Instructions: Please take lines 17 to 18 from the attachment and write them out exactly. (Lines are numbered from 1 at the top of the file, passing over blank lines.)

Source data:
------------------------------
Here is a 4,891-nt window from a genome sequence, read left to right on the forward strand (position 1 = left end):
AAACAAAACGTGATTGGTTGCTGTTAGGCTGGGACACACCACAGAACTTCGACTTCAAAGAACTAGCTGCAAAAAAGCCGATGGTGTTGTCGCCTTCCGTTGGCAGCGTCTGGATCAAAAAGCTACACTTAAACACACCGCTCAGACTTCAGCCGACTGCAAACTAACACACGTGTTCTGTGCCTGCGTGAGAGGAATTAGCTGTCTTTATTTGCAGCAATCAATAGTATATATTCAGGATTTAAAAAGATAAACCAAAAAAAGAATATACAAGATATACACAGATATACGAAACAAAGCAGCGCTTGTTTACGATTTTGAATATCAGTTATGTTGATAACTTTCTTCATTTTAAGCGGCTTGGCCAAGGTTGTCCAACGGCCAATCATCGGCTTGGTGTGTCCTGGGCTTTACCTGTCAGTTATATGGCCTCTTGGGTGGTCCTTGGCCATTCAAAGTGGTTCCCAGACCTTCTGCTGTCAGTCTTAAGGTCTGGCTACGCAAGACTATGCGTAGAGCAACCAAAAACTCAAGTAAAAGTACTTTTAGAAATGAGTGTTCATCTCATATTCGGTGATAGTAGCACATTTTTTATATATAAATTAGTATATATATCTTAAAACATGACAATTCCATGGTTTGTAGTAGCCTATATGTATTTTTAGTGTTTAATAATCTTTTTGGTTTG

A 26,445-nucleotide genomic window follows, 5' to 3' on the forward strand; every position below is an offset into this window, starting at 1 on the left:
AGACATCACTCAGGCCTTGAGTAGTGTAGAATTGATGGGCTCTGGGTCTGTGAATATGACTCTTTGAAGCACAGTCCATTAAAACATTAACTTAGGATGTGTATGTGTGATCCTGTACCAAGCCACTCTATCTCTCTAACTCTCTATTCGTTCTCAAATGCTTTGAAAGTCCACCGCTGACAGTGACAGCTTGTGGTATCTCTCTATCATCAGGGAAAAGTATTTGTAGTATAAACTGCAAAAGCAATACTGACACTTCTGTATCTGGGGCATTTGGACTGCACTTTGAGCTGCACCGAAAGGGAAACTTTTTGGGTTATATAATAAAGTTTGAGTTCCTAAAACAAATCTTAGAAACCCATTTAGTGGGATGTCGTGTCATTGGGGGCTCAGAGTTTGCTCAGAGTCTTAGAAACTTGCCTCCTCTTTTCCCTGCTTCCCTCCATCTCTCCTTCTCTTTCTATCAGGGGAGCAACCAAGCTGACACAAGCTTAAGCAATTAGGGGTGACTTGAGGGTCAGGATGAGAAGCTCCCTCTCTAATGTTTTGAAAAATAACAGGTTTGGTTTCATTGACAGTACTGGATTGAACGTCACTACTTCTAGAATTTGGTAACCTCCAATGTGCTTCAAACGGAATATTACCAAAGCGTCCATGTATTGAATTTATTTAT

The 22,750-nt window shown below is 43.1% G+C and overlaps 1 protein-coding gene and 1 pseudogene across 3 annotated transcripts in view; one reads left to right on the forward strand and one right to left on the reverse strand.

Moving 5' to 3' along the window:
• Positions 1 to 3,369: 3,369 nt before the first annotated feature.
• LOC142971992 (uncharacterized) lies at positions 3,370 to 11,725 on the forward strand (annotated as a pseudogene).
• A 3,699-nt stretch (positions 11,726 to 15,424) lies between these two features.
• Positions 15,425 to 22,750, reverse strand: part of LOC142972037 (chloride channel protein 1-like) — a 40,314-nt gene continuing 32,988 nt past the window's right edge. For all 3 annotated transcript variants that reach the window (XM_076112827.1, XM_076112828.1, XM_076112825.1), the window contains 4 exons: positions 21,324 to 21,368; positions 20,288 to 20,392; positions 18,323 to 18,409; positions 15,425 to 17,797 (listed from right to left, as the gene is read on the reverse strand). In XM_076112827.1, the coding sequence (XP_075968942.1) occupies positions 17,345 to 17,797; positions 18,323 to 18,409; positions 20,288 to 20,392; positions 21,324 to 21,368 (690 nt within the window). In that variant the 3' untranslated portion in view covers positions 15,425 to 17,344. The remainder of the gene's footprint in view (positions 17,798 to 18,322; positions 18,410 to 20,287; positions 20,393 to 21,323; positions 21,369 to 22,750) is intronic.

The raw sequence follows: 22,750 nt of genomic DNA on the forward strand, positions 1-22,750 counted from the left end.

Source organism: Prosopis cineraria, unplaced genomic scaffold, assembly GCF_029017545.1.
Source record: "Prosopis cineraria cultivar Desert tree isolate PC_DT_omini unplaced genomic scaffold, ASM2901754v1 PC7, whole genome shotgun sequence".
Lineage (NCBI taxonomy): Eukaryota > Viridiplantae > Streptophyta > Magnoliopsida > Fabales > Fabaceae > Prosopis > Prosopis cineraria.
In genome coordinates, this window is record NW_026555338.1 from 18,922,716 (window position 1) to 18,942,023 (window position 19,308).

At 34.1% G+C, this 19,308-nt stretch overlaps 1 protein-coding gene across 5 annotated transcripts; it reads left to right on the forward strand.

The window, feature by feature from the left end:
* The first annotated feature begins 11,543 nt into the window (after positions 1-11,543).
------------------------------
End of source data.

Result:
The window, feature by feature from the left end:
* The first annotated feature begins 11,543 nt into the window (after positions 1-11,543).